The first draft was done in Google Docs by copying all the relevant information from the old green card into a new table of instructions. Then we transferred the tables to Google Slides (which we found worked better for manipulating layouts). Microsoft Publisher or Apple Pages are probably good tools to use too.

For now, we focused on a printable version since the midterm is coming up, but in the future we’re hoping to work on a web-friendly version too.

Some design choices we made:

  • Length: Fit all the RISC-V reference materials on a two-sided sheet. Keeping a reference sheet compact is nice design, and it makes using it on, say, exams a lot easier.
  • Avoid redundant information: The original green card had two lists of all the instructions, arranged in a different order and with different information in each list. We merged that into one list.
  • Intuitive ordering: We tried a few different orders (alphabetical, opcode, sort by type) but ultimately settled with following the order the instructions are presented in class, which does a nice job grouping similar instructions together.
  • Readable syntax: We didn’t want to use Verilog, but still had to pick a way to describe what each instruction does. We thought about writing out each instruction in C syntax, but that sometimes resulted in rather obscure C syntax that wasn’t immediately readable. We eventually went with C-style pseudocode that used plain English whenever the pseudocode would be unclear. It’s not the most formally correct, but it’s good for learning, I think.
  • No footnotes: I think adding footnotes opens a can of worms that eventually leads to exceptions and asterisks everywhere. We tried to design the reference sheet from the start so that any exceptions (like the special I-type instructions from earlier, which are now separated into their own subtype) are built into the sheet.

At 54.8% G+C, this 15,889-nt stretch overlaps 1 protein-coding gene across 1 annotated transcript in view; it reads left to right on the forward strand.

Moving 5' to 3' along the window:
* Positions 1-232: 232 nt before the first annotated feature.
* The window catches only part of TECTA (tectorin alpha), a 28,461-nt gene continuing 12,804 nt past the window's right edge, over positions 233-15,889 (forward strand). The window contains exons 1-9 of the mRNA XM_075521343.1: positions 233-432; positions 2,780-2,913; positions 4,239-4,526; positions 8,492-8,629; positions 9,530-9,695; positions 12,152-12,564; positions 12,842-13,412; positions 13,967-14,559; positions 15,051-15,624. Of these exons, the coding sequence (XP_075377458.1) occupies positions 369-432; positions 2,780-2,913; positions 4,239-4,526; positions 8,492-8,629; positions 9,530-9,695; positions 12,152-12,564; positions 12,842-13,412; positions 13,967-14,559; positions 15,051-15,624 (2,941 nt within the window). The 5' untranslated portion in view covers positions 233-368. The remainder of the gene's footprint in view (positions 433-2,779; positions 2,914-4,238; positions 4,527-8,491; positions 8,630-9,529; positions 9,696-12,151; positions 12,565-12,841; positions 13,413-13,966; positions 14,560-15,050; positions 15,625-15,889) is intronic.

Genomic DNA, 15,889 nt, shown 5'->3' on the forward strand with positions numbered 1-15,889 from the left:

• Technical rigor: We debated on simplifying some out-of-scope material and presenting it in a slightly incorrect but more intuitive way, but ultimately decided that this is a reference sheet, so everything should be rigorously correct or not included at all. This actually led to a few points being left off the sheet, and led us to question why those “intuitive but technically incorrect” ideas were being presented in class anyway.
  • Minimize potential mistakes: The old green card wrote that registers x18 to x27 are named s2 to s11, which left you to manually count if you wanted to figure out the name of a register like x24. This isn’t a difficult conversion, but it is prone to mistakes, so we ended up writing out a complete mapping of registers to names instead of abbreviating with ranges. Similarly, we added a blank space in between 7-digit binary opcodes (000 0011 instead of 0000011) to avoid transcription errors. We chose to write these in binary instead of hexadecimal since they’re usually used in binary form, and writing them in hexadecimal might lead to errors when converting from hex to binary.

Future Work

The immediate next step is making a printable reference for the other materials relevant in 61C (e.g. IEEE 754 floating point standard, ASCII table, SI prefixes).

Longer-term, I’d like to stop and think about aesthetic choices like fonts, shading, and layout. Compiling the sheet in LaTeX has also been floated around.

Finally, the long-term goal is to supplement the printable PDF version with a nice, searchable HTML web version that complements the PDF version. Incorporating student feedback as we go will be valuable as well, especially since we have the power to modify our own reference card however we like. Stay tuned for updates!

P.S. does anyone outside of RISC-V call their reference card a “green card” or “green sheet”? I haven’t been able to find any other usage of this term.